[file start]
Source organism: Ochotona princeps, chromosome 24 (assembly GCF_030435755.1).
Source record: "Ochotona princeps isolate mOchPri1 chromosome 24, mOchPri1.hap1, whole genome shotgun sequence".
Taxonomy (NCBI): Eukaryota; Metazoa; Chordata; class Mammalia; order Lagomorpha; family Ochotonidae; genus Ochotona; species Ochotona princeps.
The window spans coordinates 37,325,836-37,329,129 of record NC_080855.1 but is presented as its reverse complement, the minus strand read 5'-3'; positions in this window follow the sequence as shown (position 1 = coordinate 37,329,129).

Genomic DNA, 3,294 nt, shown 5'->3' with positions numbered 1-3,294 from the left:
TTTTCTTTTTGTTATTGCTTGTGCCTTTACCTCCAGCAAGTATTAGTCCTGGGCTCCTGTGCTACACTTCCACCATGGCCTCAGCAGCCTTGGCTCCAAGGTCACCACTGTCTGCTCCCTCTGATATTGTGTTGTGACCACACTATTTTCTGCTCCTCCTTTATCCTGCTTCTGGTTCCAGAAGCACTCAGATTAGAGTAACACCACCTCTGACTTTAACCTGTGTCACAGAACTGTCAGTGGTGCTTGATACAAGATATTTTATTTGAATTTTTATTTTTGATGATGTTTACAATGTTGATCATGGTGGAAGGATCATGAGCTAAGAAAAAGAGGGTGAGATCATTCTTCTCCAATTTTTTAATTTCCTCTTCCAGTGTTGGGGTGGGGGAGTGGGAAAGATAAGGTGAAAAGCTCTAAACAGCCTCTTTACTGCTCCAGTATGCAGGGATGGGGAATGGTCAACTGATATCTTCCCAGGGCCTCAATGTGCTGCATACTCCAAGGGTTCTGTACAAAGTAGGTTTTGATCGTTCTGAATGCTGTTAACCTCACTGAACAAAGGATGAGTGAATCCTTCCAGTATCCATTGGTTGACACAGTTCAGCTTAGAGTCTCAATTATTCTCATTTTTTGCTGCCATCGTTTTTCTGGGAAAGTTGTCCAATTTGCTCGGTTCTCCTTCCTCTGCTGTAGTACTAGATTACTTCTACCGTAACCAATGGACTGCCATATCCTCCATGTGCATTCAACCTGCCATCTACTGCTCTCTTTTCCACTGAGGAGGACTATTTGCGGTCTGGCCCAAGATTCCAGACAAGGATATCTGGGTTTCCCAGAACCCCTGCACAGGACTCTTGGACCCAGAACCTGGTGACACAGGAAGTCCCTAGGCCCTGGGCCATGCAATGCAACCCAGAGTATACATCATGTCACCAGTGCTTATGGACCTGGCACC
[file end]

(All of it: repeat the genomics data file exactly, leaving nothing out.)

Source organism: Ochotona princeps, chromosome 24 (assembly GCF_030435755.1).
Source record: "Ochotona princeps isolate mOchPri1 chromosome 24, mOchPri1.hap1, whole genome shotgun sequence".
Taxonomy (NCBI): Eukaryota; Metazoa; Chordata; class Mammalia; order Lagomorpha; family Ochotonidae; genus Ochotona; species Ochotona princeps.
The window spans coordinates 37,325,836-37,329,129 of record NC_080855.1 but is presented as its reverse complement, the minus strand read 5'-3'; positions in this window follow the sequence as shown (position 1 = coordinate 37,329,129).

Genomic DNA, 3,294 nt, shown 5'->3' with positions numbered 1-3,294 from the left:
TTTTCTTTTTGTTATTGCTTGTGCCTTTACCTCCAGCAAGTATTAGTCCTGGGCTCCTGTGCTACACTTCCACCATGGCCTCAGCAGCCTTGGCTCCAAGGTCACCACTGTCTGCTCCCTCTGATATTGTGTTGTGACCACACTATTTTCTGCTCCTCCTTTATCCTGCTTCTGGTTCCAGAAGCACTCAGATTAGAGTAACACCACCTCTGACTTTAACCTGTGTCACAGAACTGTCAGTGGTGCTTGATACAAGATATTTTATTTGAATTTTTATTTTTGATGATGTTTACAATGTTGATCATGGTGGAAGGATCATGAGCTAAGAAAAAGAGGGTGAGATCATTCTTCTCCAATTTTTTAATTTCCTCTTCCAGTGTTGGGGTGGGGGAGTGGGAAAGATAAGGTGAAAAGCTCTAAACAGCCTCTTTACTGCTCCAGTATGCAGGGATGGGGAATGGTCAACTGATATCTTCCCAGGGCCTCAATGTGCTGCATACTCCAAGGGTTCTGTACAAAGTAGGTTTTGATCGTTCTGAATGCTGTTAACCTCACTGAACAAAGGATGAGTGAATCCTTCCAGTATCCATTGGTTGACACAGTTCAGCTTAGAGTCTCAATTATTCTCATTTTTTGCTGCCATCGTTTTTCTGGGAAAGTTGTCCAATTTGCTCGGTTCTCCTTCCTCTGCTGTAGTACTAGATTACTTCTACCGTAACCAATGGACTGCCATATCCTCCATGTGCATTCAACCTGCCATCTACTGCTCTCTTTTCCACTGAGGAGGACTATTTGCGGTCTGGCCCAAGATTCCAGACAAGGATATCTGGGTTTCCCAGAACCCCTGCACAGGACTCTTGGACCCAGAACCTGGTGACACAGGAAGTCCCTAGGCCCTGGGCCATGCAATGCAACCCAGAGTATACATCATGTCACCAGTGCTTATGGACCTGGCACC